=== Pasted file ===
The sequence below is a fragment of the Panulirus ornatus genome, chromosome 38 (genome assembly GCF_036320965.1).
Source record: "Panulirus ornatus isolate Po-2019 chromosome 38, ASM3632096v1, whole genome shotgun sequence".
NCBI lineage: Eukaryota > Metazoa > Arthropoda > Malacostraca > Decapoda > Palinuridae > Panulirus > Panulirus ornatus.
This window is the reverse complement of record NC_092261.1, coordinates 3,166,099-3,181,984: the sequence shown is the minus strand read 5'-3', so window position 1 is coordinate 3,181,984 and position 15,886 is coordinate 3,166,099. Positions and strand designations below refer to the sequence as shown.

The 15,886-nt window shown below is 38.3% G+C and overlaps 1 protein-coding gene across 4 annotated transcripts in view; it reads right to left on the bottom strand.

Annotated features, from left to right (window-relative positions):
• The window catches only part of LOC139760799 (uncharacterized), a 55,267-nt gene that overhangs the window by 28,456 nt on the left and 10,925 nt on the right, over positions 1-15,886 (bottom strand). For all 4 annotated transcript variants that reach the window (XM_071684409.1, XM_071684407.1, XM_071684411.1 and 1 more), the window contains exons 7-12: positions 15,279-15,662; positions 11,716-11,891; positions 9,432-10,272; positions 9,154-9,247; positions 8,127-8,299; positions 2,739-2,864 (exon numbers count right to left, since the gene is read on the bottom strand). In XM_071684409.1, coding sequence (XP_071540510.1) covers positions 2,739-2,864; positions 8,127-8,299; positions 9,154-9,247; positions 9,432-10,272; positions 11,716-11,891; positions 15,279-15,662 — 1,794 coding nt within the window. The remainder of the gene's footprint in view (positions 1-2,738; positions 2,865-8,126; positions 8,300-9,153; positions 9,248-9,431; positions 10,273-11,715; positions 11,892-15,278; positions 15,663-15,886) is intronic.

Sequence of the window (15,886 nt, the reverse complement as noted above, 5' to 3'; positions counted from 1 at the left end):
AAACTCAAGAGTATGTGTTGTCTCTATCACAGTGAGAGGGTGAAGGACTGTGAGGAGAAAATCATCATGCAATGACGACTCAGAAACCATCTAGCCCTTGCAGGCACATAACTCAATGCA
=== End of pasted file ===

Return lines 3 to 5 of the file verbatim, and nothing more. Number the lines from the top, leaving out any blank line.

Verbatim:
NCBI lineage: Eukaryota > Metazoa > Arthropoda > Malacostraca > Decapoda > Palinuridae > Panulirus > Panulirus ornatus.
This window is the reverse complement of record NC_092261.1, coordinates 3,166,099-3,181,984: the sequence shown is the minus strand read 5'-3', so window position 1 is coordinate 3,181,984 and position 15,886 is coordinate 3,166,099. Positions and strand designations below refer to the sequence as shown.

The 15,886-nt window shown below is 38.3% G+C and overlaps 1 protein-coding gene across 4 annotated transcripts in view; it reads right to left on the bottom strand.